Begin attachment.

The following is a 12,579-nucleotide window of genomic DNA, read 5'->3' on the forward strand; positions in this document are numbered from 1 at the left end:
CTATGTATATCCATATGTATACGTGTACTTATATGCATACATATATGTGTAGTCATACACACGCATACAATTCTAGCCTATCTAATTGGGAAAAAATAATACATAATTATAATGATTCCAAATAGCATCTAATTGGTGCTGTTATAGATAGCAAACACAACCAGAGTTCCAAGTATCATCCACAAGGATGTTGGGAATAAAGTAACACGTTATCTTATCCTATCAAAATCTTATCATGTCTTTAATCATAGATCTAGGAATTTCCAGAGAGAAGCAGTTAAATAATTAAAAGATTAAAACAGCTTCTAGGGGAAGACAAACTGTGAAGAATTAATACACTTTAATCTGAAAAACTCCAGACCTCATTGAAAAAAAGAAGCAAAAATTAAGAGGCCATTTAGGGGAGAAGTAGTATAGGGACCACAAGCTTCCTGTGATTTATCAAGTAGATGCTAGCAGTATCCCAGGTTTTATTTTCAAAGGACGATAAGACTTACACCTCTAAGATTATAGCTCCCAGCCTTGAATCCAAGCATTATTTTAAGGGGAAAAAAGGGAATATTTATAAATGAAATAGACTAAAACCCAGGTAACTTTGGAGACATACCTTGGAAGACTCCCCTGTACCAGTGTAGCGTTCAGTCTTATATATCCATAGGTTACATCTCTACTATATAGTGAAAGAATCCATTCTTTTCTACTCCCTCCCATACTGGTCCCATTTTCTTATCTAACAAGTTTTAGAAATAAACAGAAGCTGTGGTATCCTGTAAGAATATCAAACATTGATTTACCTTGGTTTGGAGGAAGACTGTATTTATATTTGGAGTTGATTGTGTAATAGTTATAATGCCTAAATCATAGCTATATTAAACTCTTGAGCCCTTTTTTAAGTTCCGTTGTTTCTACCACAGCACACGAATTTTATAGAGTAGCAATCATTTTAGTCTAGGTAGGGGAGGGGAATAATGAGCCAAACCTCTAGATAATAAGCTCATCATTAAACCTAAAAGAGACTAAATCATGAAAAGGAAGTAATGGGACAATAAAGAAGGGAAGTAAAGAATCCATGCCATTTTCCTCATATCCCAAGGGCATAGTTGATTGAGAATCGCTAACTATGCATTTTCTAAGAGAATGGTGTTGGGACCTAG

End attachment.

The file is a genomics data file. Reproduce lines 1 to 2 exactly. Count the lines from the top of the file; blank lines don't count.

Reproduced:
The following is a 12,579-nucleotide window of genomic DNA, read 5'->3' on the forward strand; positions in this document are numbered from 1 at the left end:
CTATGTATATCCATATGTATACGTGTACTTATATGCATACATATATGTGTAGTCATACACACGCATACAATTCTAGCCTATCTAATTGGGAAAAAATAATACATAATTATAATGATTCCAAATAGCATCTAATTGGTGCTGTTATAGATAGCAAACACAACCAGAGTTCCAAGTATCATCCACAAGGATGTTGGGAATAAAGTAACACGTTATCTTATCCTATCAAAATCTTATCATGTCTTTAATCATAGATCTAGGAATTTCCAGAGAGAAGCAGTTAAATAATTAAAAGATTAAAACAGCTTCTAGGGGAAGACAAACTGTGAAGAATTAATACACTTTAATCTGAAAAACTCCAGACCTCATTGAAAAAAAGAAGCAAAAATTAAGAGGCCATTTAGGGGAGAAGTAGTATAGGGACCACAAGCTTCCTGTGATTTATCAAGTAGATGCTAGCAGTATCCCAGGTTTTATTTTCAAAGGACGATAAGACTTACACCTCTAAGATTATAGCTCCCAGCCTTGAATCCAAGCATTATTTTAAGGGGAAAAAAGGGAATATTTATAAATGAAATAGACTAAAACCCAGGTAACTTTGGAGACATACCTTGGAAGACTCCCCTGTACCAGTGTAGCGTTCAGTCTTATATATCCATAGGTTACATCTCTACTATATAGTGAAAGAATCCATTCTTTTCTACTCCCTCCCATACTGGTCCCATTTTCTTATCTAACAAGTTTTAGAAATAAACAGAAGCTGTGGTATCCTGTAAGAATATCAAACATTGATTTACCTTGGTTTGGAGGAAGACTGTATTTATATTTGGAGTTGATTGTGTAATAGTTATAATGCCTAAATCATAGCTATATTAAACTCTTGAGCCCTTTTTTAAGTTCCGTTGTTTCTACCACAGCACACGAATTTTATAGAGTAGCAATCATTTTAGTCTAGGTAGGGGAGGGGAATAATGAGCCAAACCTCTAGATAATAAGCTCATCATTAAACCTAAAAGAGACTAAATCATGAAAAGGAAGTAATGGGACAATAAAGAAGGGAAGTAAAGAATCCATGCCATTTTCCTCATATCCCAAGGGCATAGTTGATTGAGAATCGCTAACTATGCATTTTCTAAGAGAATGGTGTTGGGACCTAG